I spent days at a time sitting at home alone, getting high or drunk, playing videogames, watching television, ordering delivery falafel, and wasting time on the internet.

I shared some ketamine with a lesbian who proceeded to get up from my bed, vomit into my sink, and then pass out. I scooped the thick vomit from my sink to my toilet with my bare hands. Hours later, after I passed out, I woke to find her playing with my genitals. She told me the next morning that she'd "had a nice time."

I told several girls that I'd "had a nice time."

I could never seem to score cocaine even though everyone around me was clearly high all the time. Except for when I'd first moved to town and the lone black patron of our corner DUMBO bar would occasionally give me bumps in the bathroom, which led one night to a five minute after hours locked-door dance party to "Hey Ya". It was the first and only time I can recall dancing in NYC.

I was hit by a full bottle of Coca-Cola thrown at me while biking through some Bed-Stuy projects from what I estimate to be at least 20 yards.

I learned to love the city through the eyes of Gay Talese.

I wrote nothing of any lasting importance, but I wrote several jokes that I found funny enough to read over and over.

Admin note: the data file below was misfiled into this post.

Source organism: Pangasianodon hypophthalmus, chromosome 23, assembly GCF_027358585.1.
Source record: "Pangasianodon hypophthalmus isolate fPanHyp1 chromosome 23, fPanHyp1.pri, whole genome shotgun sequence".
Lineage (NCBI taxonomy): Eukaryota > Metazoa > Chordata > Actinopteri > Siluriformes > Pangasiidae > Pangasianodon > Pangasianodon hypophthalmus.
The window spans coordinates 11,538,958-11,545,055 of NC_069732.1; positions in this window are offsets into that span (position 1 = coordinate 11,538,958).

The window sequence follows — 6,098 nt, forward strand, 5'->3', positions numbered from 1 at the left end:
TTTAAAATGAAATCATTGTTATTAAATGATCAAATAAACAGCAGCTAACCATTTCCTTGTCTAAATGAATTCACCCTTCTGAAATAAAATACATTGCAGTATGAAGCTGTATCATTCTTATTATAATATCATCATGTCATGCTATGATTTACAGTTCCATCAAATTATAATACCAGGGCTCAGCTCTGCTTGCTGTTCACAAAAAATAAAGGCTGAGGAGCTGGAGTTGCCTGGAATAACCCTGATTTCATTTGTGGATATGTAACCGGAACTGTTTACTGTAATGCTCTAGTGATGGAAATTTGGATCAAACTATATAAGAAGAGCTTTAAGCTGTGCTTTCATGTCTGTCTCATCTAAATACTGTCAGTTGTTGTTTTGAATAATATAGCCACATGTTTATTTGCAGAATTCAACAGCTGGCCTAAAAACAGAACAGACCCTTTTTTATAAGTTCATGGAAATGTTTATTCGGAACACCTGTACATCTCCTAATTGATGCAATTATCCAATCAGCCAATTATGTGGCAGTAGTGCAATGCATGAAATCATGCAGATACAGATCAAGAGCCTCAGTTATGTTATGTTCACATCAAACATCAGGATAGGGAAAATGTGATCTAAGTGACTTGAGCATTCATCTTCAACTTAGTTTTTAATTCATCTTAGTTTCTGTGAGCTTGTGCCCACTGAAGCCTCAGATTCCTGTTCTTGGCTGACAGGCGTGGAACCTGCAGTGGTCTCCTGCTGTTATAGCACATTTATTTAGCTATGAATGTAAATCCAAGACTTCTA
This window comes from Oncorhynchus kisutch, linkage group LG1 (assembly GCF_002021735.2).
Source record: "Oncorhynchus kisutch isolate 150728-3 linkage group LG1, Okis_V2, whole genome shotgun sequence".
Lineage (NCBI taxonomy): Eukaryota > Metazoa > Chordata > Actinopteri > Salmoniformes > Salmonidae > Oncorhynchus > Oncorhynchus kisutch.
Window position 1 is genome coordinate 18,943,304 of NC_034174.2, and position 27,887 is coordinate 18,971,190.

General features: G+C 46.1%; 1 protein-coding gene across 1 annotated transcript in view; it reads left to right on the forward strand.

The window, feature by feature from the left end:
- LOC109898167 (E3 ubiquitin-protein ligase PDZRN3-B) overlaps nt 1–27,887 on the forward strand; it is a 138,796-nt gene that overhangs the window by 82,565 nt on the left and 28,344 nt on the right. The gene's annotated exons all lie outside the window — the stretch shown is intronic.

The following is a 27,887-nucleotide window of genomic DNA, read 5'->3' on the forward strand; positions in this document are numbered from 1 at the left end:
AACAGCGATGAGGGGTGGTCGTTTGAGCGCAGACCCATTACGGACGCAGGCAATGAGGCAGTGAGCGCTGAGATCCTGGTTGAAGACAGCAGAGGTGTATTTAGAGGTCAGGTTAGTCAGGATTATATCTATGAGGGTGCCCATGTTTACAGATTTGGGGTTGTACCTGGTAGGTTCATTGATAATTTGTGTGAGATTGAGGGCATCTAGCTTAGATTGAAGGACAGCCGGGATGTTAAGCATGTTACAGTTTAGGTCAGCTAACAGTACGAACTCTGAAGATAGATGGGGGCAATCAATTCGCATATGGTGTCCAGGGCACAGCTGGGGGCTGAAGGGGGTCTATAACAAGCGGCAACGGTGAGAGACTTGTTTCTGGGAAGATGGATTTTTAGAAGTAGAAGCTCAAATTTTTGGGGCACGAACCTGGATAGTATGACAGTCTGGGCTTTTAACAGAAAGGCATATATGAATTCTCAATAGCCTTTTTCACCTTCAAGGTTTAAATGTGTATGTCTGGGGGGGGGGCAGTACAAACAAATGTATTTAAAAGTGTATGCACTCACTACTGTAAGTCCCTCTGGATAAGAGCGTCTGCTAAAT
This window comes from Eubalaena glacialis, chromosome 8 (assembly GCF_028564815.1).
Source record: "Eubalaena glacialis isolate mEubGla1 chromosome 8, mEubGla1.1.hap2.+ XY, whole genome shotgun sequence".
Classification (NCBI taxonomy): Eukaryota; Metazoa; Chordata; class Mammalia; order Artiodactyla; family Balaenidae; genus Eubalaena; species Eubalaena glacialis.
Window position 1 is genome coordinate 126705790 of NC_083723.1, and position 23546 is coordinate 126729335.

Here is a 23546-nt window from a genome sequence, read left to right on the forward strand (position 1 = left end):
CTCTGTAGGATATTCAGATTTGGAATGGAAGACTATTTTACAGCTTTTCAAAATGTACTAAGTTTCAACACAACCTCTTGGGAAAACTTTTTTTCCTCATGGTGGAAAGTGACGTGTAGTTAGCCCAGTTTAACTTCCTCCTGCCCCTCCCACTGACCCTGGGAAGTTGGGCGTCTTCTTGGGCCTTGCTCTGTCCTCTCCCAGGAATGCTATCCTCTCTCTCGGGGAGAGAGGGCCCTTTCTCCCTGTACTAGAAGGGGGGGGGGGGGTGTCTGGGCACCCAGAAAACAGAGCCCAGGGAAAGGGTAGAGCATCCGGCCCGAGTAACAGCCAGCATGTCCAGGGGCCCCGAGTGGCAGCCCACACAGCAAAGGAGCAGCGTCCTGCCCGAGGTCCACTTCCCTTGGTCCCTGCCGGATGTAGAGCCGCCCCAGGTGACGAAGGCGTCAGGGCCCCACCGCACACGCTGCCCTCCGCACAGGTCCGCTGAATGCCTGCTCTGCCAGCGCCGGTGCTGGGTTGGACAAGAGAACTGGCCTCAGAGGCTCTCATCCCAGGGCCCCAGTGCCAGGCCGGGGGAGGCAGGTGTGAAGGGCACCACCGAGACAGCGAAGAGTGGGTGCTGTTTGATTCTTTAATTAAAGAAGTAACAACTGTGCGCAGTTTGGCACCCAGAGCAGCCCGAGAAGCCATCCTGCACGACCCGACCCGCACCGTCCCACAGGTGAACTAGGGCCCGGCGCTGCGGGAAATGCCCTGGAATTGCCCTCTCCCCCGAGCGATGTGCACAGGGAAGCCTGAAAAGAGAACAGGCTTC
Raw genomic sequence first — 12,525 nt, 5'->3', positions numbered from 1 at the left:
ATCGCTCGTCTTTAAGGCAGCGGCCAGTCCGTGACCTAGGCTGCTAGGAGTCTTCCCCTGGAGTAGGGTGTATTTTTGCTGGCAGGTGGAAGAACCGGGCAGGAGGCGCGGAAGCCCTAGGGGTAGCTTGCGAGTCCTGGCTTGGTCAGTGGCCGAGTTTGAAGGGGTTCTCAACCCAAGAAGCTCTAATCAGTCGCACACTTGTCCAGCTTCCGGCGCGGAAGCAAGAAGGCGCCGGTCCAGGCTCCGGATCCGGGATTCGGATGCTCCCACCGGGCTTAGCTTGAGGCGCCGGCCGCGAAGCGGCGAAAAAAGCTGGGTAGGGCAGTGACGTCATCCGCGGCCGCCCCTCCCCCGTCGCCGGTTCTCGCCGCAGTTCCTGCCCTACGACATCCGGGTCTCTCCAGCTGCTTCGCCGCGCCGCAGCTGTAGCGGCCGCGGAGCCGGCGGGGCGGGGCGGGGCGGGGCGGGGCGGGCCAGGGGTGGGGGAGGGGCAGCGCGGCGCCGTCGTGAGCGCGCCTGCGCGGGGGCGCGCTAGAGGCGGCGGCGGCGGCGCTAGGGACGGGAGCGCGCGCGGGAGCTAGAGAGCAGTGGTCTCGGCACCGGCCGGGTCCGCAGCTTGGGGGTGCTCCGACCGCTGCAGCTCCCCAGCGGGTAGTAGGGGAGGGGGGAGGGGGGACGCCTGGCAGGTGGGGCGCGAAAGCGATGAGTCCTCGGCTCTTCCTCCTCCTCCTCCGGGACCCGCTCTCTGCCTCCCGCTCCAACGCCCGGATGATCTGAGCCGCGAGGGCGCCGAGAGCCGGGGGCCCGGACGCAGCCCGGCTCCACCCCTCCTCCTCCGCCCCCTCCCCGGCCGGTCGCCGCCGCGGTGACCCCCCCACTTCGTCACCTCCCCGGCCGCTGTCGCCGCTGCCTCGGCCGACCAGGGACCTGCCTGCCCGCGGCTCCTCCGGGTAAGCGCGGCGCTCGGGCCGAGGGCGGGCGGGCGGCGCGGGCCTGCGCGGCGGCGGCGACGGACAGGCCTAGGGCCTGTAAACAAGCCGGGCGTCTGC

I brewed beer, tended my own garden, and repaired craft electronics for the first time in my life, despite having spent most of my childhood on a farm.

I cultivated a love for loud sneakers and bright colors, only to realize that I was basically dressing like 12-year-old Dominican girls.

I was invited to many parties. Most of the time I did not attend. When I did, I would usually find a corner with an open window and smoke, holding court as people would come around and bum cigarettes off me. It was the only way I ever learned to enjoy parties, but I liked it quite a bit.

I never really learned the names of any streets that weren't letters or numbers, or at least never learned where they were. It wasn't until the year I left that I could reliably guess where a named neighborhood in Manhattan might be; Brooklyn was 50/50; the other boroughs might as well have been Vermont. (A state which I believe is next to Connecticut.)

When I returned to Kansas City for my ten-year high school reunion, I was a luminary because I lived in New York. I wore a black tuxedo shirt and ripped jeans and lapped up the attention.

I had a one-night stand with a girl from OKCupid who brought me over Theraflu because I had a slight cold. As I came she pulled me into her breasts and said "Shh, it's okay." And I kind of liked that.

I went hiking the Hudson valley a couple of times without using a car. On the way back from a solo trip where I'd nearly stepped on a rattlesnake, a man on the subway asked me if I were Swedish. It was then that I realized that I looked like a Swedish mountaineer, complete with knee socks, high boots, and a plaid shirt.

I started my own "web publishing company"-a web site-and drove it into the ground due to some really dumb business decisions. I produced some of the best content I have ever done, of course, which now lives online forever if I keep paying the $90 hosting bill each quarter.